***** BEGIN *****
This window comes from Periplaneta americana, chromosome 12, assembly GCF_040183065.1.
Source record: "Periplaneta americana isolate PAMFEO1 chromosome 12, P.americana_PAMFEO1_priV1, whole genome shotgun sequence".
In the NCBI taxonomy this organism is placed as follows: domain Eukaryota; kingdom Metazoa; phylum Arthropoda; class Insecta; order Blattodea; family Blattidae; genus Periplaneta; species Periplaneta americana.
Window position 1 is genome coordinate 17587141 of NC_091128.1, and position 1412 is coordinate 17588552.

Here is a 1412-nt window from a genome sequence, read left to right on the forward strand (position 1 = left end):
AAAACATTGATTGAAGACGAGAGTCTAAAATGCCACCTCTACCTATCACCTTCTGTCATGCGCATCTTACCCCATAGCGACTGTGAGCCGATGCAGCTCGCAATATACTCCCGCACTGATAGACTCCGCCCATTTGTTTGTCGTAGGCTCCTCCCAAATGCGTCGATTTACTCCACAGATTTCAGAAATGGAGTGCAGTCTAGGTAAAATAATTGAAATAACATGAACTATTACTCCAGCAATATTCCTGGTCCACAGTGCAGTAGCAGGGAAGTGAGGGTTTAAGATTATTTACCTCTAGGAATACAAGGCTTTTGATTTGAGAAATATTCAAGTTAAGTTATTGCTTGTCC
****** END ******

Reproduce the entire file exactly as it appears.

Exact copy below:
This window comes from Periplaneta americana, chromosome 12, assembly GCF_040183065.1.
Source record: "Periplaneta americana isolate PAMFEO1 chromosome 12, P.americana_PAMFEO1_priV1, whole genome shotgun sequence".
In the NCBI taxonomy this organism is placed as follows: domain Eukaryota; kingdom Metazoa; phylum Arthropoda; class Insecta; order Blattodea; family Blattidae; genus Periplaneta; species Periplaneta americana.
Window position 1 is genome coordinate 17587141 of NC_091128.1, and position 1412 is coordinate 17588552.

Here is a 1412-nt window from a genome sequence, read left to right on the forward strand (position 1 = left end):
AAAACATTGATTGAAGACGAGAGTCTAAAATGCCACCTCTACCTATCACCTTCTGTCATGCGCATCTTACCCCATAGCGACTGTGAGCCGATGCAGCTCGCAATATACTCCCGCACTGATAGACTCCGCCCATTTGTTTGTCGTAGGCTCCTCCCAAATGCGTCGATTTACTCCACAGATTTCAGAAATGGAGTGCAGTCTAGGTAAAATAATTGAAATAACATGAACTATTACTCCAGCAATATTCCTGGTCCACAGTGCAGTAGCAGGGAAGTGAGGGTTTAAGATTATTTACCTCTAGGAATACAAGGCTTTTGATTTGAGAAATATTCAAGTTAAGTTATTGCTTGTCC